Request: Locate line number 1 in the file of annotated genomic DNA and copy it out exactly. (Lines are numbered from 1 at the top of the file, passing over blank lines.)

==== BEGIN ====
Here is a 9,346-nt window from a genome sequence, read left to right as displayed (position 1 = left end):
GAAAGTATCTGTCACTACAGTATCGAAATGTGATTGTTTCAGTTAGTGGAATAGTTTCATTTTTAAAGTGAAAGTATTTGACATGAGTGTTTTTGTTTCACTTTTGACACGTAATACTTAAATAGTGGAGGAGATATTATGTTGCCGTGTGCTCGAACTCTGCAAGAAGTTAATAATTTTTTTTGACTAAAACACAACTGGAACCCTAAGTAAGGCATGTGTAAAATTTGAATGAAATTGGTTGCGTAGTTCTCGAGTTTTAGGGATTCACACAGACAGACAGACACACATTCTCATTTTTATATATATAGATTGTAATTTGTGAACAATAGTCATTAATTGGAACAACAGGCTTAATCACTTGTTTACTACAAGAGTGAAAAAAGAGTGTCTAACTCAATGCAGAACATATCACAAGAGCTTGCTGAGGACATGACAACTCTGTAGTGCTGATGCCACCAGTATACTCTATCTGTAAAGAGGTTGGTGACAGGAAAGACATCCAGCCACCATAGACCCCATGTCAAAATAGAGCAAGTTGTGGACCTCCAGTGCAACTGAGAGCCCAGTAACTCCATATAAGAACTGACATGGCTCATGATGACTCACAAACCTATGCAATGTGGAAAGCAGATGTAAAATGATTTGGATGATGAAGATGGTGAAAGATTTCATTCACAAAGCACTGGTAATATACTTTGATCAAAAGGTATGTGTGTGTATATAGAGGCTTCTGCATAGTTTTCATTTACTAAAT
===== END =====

Here is a 9,346-nt window from a genome sequence, read left to right as displayed (position 1 = left end):